I am very pleased and honoured to be starting as a Freer fellow at the Royal Institution. The fellowship will help me think deeper on improving the interface between my own historical research and contemporary policy conversations on building robust, inclusive, and sustainable water supply and drainage infrastructures in the cities of the developing world.Viswanathan Venkataraman, Freer Prize Fellow 2021
22 December 2021
King's History researcher among first ever Freer Prize Fellows at the Royal Institution
Viswanathan Venkataraman, a King’s History PhD researcher, has been named as one of the first researchers to be awarded a Freer Prize Fellowship at the Royal Institution.
Viswanathan’s project was chosen for the award from ‘an incredibly strong field’ of international applications assessed by a panel of world-renowned leaders in the field of history of science.
With nearly half of the world’s population lacking safely managed sanitation, Viswanathan Venkataraman seeks to understand the role science and technology have played in addressing this fundamental cause of high mortality rates, particularly in the developing world.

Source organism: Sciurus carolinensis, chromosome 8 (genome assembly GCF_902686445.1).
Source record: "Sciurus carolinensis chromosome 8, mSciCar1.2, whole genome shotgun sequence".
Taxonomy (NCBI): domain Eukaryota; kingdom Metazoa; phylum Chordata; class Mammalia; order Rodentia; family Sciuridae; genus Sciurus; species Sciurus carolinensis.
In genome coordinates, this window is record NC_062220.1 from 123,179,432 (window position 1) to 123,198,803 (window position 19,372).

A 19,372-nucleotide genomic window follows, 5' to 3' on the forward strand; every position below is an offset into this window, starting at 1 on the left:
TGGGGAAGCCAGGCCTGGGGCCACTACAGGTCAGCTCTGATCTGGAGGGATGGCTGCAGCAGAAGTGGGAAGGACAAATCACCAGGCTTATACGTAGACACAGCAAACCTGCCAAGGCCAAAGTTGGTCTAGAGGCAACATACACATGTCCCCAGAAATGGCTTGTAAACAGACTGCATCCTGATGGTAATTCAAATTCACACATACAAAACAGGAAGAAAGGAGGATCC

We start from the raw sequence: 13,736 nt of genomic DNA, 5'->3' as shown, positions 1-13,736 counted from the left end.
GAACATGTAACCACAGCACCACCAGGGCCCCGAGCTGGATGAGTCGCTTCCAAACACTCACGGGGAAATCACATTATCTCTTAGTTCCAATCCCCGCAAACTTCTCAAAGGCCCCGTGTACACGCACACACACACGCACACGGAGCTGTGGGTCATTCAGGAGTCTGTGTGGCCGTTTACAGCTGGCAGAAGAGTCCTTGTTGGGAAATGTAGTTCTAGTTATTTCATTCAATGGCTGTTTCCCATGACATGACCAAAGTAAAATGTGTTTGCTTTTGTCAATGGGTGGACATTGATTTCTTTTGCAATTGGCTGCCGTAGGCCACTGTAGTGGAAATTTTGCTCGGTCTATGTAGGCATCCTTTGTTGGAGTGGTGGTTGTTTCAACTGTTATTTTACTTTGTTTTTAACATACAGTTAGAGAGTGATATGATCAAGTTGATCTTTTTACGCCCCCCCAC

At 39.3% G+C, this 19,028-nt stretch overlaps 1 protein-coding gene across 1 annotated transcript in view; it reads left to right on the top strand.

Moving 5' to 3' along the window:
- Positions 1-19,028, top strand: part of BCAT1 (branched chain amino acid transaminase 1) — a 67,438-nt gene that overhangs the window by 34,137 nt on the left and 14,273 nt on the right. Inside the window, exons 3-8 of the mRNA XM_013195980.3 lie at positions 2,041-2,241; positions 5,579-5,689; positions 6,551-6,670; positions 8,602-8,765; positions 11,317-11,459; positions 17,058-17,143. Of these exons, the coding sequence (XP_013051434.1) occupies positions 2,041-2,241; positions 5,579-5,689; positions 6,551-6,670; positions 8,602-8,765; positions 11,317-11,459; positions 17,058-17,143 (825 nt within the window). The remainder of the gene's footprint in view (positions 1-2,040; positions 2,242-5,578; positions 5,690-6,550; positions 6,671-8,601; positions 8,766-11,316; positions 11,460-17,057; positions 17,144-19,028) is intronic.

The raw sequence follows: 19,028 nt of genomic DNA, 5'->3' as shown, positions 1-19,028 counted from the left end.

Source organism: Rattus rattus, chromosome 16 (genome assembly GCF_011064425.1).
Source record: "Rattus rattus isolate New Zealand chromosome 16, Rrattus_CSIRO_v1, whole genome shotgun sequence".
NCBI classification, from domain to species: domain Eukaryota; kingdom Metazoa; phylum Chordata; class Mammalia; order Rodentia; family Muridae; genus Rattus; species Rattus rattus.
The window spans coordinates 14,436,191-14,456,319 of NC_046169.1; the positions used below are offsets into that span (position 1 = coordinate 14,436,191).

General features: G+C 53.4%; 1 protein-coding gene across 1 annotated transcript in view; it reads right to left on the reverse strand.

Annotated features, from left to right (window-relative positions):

Viswanathan’s study of nineteenth century Madras concludes that commercial imperatives – as opposed to medical or public health imperatives – have driven historical improvements and set to inform contemporary international policies in support of billions of people worldwide.
In the Centre for the History of Science, Technology and Medicine and the History Department we are very proud of our wonderful graduate students who, like Viswanathan, are changing the way we understand the role of science, technology and medicine in history. We are delighted that his challenging and original arguments about engineering in the British Raj have been recognised by the Royal Institution.Professor David Egerton, Hans Rausing Professor of the History of Science and Technology
Viswanathan is one of three fellows awarded this year and this is the first time that Philip Freer Studentship Trust funding for PhD students has been awarded through a competitive process, to bring the very best research projects to fruition. Each Fellow will complete the final year of their PhD research with support from the Royal Institution and funding from the Philip Freer Studentship Trust.
The three Freer Prize Fellows will take up their position at the Royal Institution from 1 January 2022.